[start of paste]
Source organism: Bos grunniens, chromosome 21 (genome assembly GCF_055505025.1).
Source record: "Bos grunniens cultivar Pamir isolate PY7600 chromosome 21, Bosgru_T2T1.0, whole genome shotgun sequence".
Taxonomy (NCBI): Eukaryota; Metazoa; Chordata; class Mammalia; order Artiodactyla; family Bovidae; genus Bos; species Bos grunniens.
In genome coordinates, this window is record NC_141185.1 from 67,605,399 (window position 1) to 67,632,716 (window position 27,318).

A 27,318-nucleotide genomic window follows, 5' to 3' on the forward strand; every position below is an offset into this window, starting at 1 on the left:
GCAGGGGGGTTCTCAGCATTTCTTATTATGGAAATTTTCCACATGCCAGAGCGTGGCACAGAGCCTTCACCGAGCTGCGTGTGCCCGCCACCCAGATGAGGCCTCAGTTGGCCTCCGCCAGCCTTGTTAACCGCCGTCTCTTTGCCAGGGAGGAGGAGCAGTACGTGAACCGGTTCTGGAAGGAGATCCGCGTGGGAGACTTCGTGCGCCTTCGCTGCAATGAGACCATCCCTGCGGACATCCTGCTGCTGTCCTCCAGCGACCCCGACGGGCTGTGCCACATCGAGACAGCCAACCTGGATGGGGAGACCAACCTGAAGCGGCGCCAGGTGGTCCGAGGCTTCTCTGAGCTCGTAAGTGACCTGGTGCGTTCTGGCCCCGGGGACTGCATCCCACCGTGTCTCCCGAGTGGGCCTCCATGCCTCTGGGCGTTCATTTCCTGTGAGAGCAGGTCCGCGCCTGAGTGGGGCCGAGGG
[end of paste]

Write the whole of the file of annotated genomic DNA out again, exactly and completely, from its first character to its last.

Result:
Source organism: Bos grunniens, chromosome 21 (genome assembly GCF_055505025.1).
Source record: "Bos grunniens cultivar Pamir isolate PY7600 chromosome 21, Bosgru_T2T1.0, whole genome shotgun sequence".
Taxonomy (NCBI): Eukaryota; Metazoa; Chordata; class Mammalia; order Artiodactyla; family Bovidae; genus Bos; species Bos grunniens.
In genome coordinates, this window is record NC_141185.1 from 67,605,399 (window position 1) to 67,632,716 (window position 27,318).

A 27,318-nucleotide genomic window follows, 5' to 3' on the forward strand; every position below is an offset into this window, starting at 1 on the left:
GCAGGGGGGTTCTCAGCATTTCTTATTATGGAAATTTTCCACATGCCAGAGCGTGGCACAGAGCCTTCACCGAGCTGCGTGTGCCCGCCACCCAGATGAGGCCTCAGTTGGCCTCCGCCAGCCTTGTTAACCGCCGTCTCTTTGCCAGGGAGGAGGAGCAGTACGTGAACCGGTTCTGGAAGGAGATCCGCGTGGGAGACTTCGTGCGCCTTCGCTGCAATGAGACCATCCCTGCGGACATCCTGCTGCTGTCCTCCAGCGACCCCGACGGGCTGTGCCACATCGAGACAGCCAACCTGGATGGGGAGACCAACCTGAAGCGGCGCCAGGTGGTCCGAGGCTTCTCTGAGCTCGTAAGTGACCTGGTGCGTTCTGGCCCCGGGGACTGCATCCCACCGTGTCTCCCGAGTGGGCCTCCATGCCTCTGGGCGTTCATTTCCTGTGAGAGCAGGTCCGCGCCTGAGTGGGGCCGAGGG